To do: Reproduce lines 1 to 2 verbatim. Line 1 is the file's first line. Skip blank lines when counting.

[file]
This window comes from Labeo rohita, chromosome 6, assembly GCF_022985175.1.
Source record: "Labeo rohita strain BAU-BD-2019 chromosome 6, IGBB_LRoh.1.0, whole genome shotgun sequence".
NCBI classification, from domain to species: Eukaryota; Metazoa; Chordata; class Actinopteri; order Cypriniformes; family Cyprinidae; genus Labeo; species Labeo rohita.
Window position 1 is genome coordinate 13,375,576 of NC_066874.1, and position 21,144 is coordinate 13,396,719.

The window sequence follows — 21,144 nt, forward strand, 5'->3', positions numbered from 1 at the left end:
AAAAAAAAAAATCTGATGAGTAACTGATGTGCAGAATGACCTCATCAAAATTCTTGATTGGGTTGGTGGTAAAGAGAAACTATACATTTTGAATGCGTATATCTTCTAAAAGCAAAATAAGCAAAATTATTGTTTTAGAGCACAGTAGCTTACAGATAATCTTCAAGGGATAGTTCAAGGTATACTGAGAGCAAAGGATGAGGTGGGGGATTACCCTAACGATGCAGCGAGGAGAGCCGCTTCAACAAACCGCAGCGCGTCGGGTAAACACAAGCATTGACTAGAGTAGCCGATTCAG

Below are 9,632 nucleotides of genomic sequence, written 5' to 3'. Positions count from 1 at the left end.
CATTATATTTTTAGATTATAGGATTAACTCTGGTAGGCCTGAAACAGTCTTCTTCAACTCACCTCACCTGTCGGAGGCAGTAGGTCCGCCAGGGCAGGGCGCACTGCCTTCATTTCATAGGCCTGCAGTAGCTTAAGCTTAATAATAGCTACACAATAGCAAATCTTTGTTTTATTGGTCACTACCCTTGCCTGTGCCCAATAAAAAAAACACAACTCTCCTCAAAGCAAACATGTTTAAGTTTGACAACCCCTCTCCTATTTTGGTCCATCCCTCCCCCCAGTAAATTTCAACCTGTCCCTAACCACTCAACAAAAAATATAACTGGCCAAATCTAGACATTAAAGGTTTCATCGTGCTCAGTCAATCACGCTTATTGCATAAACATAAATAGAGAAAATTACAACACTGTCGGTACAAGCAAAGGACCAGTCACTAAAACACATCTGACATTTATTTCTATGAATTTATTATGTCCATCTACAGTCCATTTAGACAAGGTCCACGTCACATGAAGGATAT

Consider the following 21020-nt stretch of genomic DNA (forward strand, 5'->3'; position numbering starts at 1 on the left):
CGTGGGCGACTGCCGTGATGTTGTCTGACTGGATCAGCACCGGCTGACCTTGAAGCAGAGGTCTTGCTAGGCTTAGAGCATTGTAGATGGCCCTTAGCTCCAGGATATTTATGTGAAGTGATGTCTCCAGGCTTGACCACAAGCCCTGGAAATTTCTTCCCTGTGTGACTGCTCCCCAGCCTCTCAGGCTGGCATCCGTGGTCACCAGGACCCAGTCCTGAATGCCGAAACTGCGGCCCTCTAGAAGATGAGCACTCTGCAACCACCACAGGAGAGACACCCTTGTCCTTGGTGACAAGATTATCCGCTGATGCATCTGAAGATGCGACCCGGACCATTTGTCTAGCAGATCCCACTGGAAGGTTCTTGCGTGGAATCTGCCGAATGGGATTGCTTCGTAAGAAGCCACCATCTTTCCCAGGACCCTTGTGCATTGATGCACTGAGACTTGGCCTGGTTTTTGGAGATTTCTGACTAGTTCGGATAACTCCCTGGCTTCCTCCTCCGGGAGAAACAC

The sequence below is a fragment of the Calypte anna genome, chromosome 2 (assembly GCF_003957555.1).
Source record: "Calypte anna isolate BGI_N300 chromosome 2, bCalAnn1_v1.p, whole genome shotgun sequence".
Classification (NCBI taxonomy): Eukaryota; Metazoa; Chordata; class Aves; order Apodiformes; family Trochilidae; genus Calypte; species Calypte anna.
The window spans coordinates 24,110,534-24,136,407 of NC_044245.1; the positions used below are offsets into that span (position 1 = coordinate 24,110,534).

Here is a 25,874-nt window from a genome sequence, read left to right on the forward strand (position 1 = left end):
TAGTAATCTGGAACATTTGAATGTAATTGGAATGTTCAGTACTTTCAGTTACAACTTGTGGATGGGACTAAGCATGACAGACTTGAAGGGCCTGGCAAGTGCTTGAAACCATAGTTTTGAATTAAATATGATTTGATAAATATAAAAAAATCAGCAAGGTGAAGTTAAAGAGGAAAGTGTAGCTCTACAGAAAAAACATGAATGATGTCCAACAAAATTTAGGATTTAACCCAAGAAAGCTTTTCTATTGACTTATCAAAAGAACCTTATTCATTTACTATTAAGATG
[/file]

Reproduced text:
This window comes from Labeo rohita, chromosome 6, assembly GCF_022985175.1.
Source record: "Labeo rohita strain BAU-BD-2019 chromosome 6, IGBB_LRoh.1.0, whole genome shotgun sequence".